Photo courtesy of Anwar Huq, University of Maryland Biotechnology Institute, Baltimore, Maryland, United States
Today’s blog is about how the sari can help reduce cholera. So if you are thinking about throwing your straggly sari away, think again.
Cholera, a deadly diarrheal disease transmitted through water, continues to plague the developing world where it is difficult to access clean drinking water. Most people die from cholera because of dehydration and not from the bacteria itself, given it is treatable through antibiotics.
In 2010, researchers from Bangladesh and University of Maryland teamed up and experimented with developing an effective and cheap water filter: a sari folded 4 times. From 1999 to 2000, they went to three villages with high rates of cholera and asked villagers to fold their saris 4 to 8 times and place the sari on brass and aluminum pots, known as “kalash” in Bangladesh. The pots are dipped in the pond, canal or river, and enters the pot through the sari cloth. The villagers were told to decontaminate the sari filters after each use.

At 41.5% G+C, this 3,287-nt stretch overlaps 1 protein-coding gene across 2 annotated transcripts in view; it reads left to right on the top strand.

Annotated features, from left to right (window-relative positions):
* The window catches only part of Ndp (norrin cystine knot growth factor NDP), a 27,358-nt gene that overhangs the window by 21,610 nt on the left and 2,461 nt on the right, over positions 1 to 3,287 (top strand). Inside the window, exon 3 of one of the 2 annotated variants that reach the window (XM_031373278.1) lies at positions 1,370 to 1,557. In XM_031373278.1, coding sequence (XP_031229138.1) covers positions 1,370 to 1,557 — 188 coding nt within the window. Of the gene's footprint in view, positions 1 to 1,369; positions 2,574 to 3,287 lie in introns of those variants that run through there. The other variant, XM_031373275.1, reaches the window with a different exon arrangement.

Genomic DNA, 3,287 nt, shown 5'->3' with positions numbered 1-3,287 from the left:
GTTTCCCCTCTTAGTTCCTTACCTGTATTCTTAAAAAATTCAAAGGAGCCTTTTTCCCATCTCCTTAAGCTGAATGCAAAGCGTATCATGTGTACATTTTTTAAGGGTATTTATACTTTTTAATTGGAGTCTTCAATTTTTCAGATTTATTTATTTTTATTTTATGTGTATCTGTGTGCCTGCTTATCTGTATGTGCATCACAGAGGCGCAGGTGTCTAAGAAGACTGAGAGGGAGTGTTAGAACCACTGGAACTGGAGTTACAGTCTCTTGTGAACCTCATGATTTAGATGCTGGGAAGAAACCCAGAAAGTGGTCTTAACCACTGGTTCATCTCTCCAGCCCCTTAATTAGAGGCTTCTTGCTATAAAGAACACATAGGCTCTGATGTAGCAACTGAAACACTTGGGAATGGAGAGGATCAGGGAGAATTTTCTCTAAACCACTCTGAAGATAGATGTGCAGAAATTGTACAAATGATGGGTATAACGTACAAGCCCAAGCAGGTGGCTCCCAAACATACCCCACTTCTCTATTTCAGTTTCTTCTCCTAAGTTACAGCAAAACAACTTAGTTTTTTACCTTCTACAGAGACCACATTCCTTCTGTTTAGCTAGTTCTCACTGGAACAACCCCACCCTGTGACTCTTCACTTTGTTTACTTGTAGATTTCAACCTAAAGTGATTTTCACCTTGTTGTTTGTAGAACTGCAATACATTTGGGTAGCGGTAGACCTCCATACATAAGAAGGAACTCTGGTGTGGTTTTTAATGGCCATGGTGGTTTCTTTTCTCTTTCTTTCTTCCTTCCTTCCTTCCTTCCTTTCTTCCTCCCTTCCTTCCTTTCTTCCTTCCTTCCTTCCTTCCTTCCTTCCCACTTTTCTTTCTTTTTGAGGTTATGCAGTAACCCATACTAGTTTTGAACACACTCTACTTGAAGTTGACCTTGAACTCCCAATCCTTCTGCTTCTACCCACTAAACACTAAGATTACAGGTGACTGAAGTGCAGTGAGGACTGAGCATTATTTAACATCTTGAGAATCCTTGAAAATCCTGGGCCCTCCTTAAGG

They found that old saris made of cotton were the most effective in removing the cholera bacteria. The rate of cholera dropped by half and the sari filters removed other germs that caused diarrhea and other digestive problems.
The researchers came back to the villages 5 years later and found that nearly one-third of women were still using saris filter for household water.
So instead of throwing your used cotton saris away, why not donate them to help families get drinkable water and help reduce cholera in the world.
For organizations: If you send or donate saris to South Asia or elsewhere, please contact us at firstname.lastname@example.org. We want to partner with you on donating saris from women in the U.S.A.